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Sexual Assault Awareness and Prevention

As we recognize Sexual Assault Awareness Month this April, it’s important to talk about what it is and what to do if you or someone you know has been sexually assaulted.

What is sexual assault?

Sexual assault can include:

  • Rape
  • Any unwanted sexual contact or experience, such as someone:
    • Touching your breast, butt or genitals
    • Showing you their genitals or a sexual image
    • Inserting something into your body

Sexual assault can have physical and psychological effects, such as:

  • Injuries
  • Bruising
  • Anxiety
  • Depression
  • Suicidal thoughts
  • Risky behavior like smoking, drug use and alcohol abuse

That’s why it’s so crucial to seek help if you’ve been sexually assaulted.

What is sexual consent?

Sexual consent is when you give someone clear, verbal permission to kiss, touch or have sex with you. You’re not able to give consent if you’re threatened, drunk or high. And if you give your consent to do one thing—such as kiss—that doesn’t mean you consent to something else, such as having sex.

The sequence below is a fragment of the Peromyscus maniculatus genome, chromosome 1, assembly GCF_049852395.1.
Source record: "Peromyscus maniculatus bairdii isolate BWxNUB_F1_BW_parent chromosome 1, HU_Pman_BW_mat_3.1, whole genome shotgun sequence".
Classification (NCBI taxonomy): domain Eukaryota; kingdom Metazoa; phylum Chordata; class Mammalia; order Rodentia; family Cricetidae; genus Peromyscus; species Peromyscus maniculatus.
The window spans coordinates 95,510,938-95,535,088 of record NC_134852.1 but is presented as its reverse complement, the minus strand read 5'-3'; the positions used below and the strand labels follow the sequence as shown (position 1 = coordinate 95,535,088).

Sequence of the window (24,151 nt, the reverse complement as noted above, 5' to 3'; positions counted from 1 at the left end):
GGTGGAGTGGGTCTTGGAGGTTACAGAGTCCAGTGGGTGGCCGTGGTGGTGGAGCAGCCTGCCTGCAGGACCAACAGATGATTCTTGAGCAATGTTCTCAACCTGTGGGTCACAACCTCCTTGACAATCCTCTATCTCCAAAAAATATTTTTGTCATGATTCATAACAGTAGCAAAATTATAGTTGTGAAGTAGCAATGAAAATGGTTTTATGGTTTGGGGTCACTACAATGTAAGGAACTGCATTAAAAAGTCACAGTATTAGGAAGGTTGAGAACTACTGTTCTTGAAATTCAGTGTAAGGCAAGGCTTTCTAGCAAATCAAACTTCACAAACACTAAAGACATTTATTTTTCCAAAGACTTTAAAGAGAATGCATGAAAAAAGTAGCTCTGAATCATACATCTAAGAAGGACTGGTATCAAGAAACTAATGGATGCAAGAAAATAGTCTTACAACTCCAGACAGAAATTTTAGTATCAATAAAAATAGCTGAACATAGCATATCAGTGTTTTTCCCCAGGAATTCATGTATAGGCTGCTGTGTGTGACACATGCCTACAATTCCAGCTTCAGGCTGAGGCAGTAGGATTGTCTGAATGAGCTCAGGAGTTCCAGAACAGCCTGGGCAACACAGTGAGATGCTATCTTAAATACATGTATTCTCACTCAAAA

You can also take back your consent at any time. Just because you’ve done something in the past doesn’t mean you have to do it again.

Who is at risk for sexual assault?

Perpetrators of sexual assault can target anyone, regardless of gender, age, race, ethnicity, background and sexual orientation. Sexual assault perpetrators are often someone the victim knows, such as a:

  • Family member
  • Friend or family friend
  • Coworker
  • Intimate partner
  • Neighbor

What to do if someone has sexually assaulted you

If someone sexually assaults you, know that it’s not your fault and you’re not to blame. It doesn’t matter how you dressed, what you did, or who you were with.

If you’ve been raped, assaulted or injured: Sexual assault is a crime committed by a perpetrator. Get to a hospital right away and tell them what happened. This may be scary, but getting medical care is really important for your health and safety. It can help prevent illness or pregnancy and connect you with supportive resources, like a counselor or social worker. You should also tell a trusted adult, such as a:

  • Parent
  • Grandparent
  • Aunt or uncle
  • Older cousin
  • Older sibling
  • Teacher
  • Coach
  • School nurse
  • School counselor
  • Parent of a friend

It’s normal to feel scared, embarrassed or weird about sharing what happened. But the truth is, it’s brave to tell someone about sexual assault or unwanted sexual behavior. Doing so can help you protect yourself and others from the person who assaulted you.

You can also call the National Sexual Assault Hotline for confidential 24/7 support at 1-800-656-4673 or chat online at online.rainn.org.

Need more info? Connect with an Expert.



CDC: Sexual Violence

CDC: Preventing Sexual Violence

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